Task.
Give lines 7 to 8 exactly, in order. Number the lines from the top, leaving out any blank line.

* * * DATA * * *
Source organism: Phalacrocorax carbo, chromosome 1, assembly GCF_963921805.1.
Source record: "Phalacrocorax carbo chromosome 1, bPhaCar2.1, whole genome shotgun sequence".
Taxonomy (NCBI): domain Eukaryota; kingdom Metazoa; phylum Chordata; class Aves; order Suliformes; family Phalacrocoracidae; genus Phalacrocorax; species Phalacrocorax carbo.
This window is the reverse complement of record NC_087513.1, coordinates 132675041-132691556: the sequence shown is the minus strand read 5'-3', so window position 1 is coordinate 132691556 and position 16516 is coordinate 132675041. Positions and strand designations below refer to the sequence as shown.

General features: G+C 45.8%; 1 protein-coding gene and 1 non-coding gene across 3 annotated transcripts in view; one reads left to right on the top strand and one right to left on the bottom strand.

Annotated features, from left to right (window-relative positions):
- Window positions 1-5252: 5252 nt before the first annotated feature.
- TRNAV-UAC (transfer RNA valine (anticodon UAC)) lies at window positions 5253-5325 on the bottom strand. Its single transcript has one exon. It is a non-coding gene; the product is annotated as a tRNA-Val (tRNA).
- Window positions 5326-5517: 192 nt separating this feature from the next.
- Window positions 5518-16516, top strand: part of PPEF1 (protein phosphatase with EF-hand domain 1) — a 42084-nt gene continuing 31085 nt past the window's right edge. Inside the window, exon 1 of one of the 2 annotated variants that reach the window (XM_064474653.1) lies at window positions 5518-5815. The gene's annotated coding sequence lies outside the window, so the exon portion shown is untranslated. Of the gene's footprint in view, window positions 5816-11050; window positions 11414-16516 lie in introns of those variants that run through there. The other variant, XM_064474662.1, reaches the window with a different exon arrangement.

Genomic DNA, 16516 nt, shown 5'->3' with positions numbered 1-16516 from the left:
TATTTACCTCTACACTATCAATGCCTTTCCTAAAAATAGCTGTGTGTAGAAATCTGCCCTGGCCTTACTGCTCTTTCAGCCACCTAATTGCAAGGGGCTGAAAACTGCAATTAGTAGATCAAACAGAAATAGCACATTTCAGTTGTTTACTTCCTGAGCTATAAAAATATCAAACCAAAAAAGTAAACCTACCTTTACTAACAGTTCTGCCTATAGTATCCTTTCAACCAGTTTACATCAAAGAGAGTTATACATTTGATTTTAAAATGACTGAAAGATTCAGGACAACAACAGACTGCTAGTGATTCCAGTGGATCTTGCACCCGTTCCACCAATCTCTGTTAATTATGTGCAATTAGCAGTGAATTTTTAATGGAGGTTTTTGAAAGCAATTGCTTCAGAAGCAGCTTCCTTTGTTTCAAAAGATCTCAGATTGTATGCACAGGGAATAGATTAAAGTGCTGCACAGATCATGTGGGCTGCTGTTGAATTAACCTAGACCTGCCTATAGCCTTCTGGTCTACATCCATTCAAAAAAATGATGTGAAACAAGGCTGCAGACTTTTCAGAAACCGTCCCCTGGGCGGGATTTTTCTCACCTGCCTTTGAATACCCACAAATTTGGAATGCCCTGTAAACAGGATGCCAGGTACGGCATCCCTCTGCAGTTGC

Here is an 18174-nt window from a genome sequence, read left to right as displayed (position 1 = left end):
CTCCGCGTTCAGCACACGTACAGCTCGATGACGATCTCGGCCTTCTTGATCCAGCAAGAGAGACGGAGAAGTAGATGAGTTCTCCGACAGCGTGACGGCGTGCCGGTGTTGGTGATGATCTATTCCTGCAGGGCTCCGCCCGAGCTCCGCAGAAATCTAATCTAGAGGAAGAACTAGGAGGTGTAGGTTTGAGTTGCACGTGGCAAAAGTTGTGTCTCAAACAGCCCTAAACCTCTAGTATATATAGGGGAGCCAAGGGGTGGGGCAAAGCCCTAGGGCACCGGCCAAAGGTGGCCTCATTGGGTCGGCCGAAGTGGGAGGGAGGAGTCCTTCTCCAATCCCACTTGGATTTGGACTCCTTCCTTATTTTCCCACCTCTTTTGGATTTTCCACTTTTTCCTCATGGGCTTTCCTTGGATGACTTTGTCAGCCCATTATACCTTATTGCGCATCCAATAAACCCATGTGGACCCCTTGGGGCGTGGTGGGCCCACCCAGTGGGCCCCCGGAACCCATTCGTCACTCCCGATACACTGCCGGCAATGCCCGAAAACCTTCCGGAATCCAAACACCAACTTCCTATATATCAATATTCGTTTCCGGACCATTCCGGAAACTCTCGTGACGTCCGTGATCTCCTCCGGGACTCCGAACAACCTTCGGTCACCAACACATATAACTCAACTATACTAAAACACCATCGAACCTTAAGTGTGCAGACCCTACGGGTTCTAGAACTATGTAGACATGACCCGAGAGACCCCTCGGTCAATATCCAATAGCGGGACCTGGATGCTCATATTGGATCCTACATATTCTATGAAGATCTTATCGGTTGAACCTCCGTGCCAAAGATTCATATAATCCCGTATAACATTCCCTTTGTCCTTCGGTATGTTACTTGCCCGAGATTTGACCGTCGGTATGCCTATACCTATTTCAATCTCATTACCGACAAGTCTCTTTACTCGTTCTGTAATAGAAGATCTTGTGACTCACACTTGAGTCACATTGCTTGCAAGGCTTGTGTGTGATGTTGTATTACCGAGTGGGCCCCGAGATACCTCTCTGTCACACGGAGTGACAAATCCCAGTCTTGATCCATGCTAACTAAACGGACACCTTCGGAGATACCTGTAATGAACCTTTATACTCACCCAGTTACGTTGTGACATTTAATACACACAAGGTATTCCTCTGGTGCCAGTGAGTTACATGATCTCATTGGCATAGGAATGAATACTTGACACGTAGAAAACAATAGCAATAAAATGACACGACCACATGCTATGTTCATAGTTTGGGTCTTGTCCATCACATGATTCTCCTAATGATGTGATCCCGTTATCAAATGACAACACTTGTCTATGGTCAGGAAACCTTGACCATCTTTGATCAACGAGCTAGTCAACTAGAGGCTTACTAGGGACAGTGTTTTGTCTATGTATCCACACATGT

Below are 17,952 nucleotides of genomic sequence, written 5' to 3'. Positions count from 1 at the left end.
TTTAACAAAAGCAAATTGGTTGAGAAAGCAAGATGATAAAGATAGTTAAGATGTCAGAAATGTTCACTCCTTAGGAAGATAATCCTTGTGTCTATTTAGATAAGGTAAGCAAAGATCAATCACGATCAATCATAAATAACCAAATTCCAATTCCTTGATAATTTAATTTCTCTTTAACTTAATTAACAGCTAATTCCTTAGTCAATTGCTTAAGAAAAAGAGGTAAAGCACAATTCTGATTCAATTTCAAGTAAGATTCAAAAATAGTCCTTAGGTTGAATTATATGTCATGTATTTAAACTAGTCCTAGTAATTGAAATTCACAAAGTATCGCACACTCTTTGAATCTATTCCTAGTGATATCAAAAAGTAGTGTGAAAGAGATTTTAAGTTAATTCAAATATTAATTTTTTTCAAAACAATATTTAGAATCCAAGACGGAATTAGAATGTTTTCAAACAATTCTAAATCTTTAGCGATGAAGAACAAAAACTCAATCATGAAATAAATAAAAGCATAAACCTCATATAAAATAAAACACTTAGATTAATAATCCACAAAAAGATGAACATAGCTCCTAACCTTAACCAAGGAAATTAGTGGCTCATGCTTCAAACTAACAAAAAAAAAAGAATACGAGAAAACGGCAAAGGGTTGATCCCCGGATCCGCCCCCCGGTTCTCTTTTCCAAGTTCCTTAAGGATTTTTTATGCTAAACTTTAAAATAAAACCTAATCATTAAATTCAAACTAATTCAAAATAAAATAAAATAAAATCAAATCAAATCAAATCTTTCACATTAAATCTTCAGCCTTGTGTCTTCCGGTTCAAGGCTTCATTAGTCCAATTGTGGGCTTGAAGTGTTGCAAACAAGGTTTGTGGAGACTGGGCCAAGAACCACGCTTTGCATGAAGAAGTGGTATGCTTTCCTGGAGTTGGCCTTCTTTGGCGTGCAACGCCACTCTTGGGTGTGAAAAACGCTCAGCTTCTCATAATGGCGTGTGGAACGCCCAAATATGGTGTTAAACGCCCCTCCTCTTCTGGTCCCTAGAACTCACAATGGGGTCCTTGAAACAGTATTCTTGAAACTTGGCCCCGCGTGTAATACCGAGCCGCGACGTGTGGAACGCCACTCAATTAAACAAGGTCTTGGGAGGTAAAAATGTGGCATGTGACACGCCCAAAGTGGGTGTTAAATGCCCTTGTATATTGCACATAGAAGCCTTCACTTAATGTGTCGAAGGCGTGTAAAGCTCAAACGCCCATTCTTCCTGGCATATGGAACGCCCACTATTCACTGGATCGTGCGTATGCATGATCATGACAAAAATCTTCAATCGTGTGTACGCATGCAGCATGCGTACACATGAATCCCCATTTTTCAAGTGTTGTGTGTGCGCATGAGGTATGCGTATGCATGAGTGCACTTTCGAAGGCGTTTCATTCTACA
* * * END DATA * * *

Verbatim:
- Window positions 1-5252: 5252 nt before the first annotated feature.
- TRNAV-UAC (transfer RNA valine (anticodon UAC)) lies at window positions 5253-5325 on the bottom strand. Its single transcript has one exon. It is a non-coding gene; the product is annotated as a tRNA-Val (tRNA).